The segmentation module is where you create and define custom visitor segments in a Relatude installation, and get reports about those visitor segments.
What is visitor segmentation?
Segmentation/visitor segmentation is the process or splitting the visitors to a website into different segments. Each segment has a number of different conditions that are evaluated to see if the visitor is a match for the segment. The conditions can be basically anything, from which browser the visitor is using to the city they are located.
How to define visitor segments in Relatude
Visitor segments are created in the segmentation module (note that this module is not part of all Relatude licenses, so you might need to upgrade your license to get access to it), so the first step is to switch to the Segmentation module. The default tab in the module is a dashboard. If this is the first time you're using the module, the dashboard is empty. See the dashboard configuration page to learn how to configure and/or write extensions for it.
To define segments, choose the Visitor segments tab. The contents of the tab will be similar to this:
Note that there will not be any segments defined by default. In the screenshot above, you can see there are two segments defined. The Explore Norway visitor segment which has been opened has one condition defined. Visitors coming to the site where the referrer of "demo.webnodes.com" will be a match for this segment.
To add a new segment, click the button "New visitor segment" on the top left corner.
You can define more than one condition in a segment, and the conditions can form an expression that is evaluated once each request. This is an example of a more complex visitor segment:
This will match for users that come from "demo.webnodes.com", where this isn't their first visit, and they come from Europe or Asia.
Matching segments with visitors
Relatude tries to match the segments you have defined with the visitors to the site. All the segments are evaluated at the start of each pageview to see if the current user is part of any of the segments. The abstract class VisitorSegment has a method IsMemberOfSegment that is called for all segments in the system.
You can inherit from the VisitorSegment class, and implement the IsMemberOfSegment method and have full control over how a segment is evaluated.
The only segmentation content class available to create out-of-the-box is the StandardVisitorSegment. This inherits the VisitorSegment content class, and adds the Conditions property. The IsMemberOfSegment method of a StandardVisitorSegment evaluates conditions expression to determine if it is a match or not.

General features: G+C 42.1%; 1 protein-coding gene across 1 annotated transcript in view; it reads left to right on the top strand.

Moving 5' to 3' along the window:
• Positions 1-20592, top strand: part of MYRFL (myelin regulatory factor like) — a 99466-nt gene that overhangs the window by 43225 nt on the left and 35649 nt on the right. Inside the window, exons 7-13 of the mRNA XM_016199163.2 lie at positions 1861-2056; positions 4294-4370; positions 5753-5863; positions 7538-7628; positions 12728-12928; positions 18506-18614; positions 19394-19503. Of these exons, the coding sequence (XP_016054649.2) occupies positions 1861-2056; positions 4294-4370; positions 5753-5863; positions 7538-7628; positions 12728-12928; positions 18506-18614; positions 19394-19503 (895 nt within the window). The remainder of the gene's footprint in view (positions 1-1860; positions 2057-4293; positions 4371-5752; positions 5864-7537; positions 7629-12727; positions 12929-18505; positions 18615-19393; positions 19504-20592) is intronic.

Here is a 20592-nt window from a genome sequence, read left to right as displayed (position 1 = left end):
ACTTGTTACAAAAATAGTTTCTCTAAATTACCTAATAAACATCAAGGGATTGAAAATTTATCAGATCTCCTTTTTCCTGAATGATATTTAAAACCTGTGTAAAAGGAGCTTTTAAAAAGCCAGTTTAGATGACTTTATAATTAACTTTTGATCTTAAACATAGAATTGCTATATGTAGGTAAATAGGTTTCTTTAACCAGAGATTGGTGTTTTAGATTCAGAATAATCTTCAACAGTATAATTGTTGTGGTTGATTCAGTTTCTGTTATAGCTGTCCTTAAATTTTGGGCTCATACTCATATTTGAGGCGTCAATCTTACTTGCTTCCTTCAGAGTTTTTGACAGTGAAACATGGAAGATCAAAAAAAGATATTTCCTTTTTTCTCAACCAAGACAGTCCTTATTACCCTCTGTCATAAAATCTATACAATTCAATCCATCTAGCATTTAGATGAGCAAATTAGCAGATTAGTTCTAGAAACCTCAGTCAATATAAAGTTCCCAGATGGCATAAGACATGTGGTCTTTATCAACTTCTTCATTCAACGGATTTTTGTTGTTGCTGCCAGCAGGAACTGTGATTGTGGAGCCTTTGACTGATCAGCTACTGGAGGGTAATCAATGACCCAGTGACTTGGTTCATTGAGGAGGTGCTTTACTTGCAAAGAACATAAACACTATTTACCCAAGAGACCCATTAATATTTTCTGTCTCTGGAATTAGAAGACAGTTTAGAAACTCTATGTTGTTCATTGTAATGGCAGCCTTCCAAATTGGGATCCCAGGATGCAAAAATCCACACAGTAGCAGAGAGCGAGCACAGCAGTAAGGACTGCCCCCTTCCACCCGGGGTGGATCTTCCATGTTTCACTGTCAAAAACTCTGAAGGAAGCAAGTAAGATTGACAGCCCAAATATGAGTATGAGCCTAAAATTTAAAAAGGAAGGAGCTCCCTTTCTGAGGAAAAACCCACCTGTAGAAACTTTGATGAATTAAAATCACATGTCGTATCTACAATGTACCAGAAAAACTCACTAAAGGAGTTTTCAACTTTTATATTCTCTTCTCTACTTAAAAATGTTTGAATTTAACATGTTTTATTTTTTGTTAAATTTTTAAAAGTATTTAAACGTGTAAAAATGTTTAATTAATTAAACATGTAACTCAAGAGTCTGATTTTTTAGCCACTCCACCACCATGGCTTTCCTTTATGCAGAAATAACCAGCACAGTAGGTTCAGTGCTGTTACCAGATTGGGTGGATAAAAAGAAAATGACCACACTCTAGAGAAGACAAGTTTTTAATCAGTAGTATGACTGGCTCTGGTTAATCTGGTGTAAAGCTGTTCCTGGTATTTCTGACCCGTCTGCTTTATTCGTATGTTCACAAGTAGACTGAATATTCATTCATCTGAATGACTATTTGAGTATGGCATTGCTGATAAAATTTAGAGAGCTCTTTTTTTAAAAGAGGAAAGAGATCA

The matching segments are available on the WAFContext.Request.MatchingVisitorSegments property. Since all personalization is automatic, you normally don't need to access it, but it can be useful for debugging.
In the section above, we saw how Relatude is finding matching segments. But that by itself doesn't provide any benefits. The segmentation is used in conjunction with personalization. In this context that means that you can create versions of content in Relatude that is only shown for the matching segment of visitors.
The content versions that are shown for segments can be done to any content in Relatude, as long as the revision system has been enabled for the given content class. Relatude uses the revision system to store personalized versions of the content.
When the revision system has been enabled, there are some changes:
As you can see in the screenshot above, there are a few points to note:
- You get a variant button where you can create a variant of the published revision, that will be shown to a segment you get to choose.
- The dropdown shows the currently selected revision. All the variants used for segmentation and personalization will start with "Variant: ".
- The Versions tab contains a list of all versions of the current node in an interface with a bit more information than you get in the dropdown.
Relations and personalized content
Regular properties are possible to personalize without any special considerations. Relation properties are a special case, and you need to make sure the settings for the relation is set correctly in order for it to work. If we take a look at a relation defined in the relation tab in the ontology moduel, we see this:
In the relation above, we have set the "Revision specific parent". This is from the Shoe Shop demo site. The frontpage has a "SpotlightProducts" property that is the list of products that are hightlighted on the frontpage. This means we need to be able to relate to different Products for different variants of the frontpage. This means that we had to check the Revision specific parent property.
Choose segments with care
When first starting out, it is easy to create a large number of segments to cover all the segments you can think of. In our experience, this will lead to bad results. Problem number one is that it will mean a lot of work to setup and maintain a lot of different content version around the site. Another problem is that it is hard to get actionable insights from a lot of segments.
We like to think of our key audiences, and think about how we can best create a segment that matches each of them. This will also probably align better with your overall company wide marketing efforts.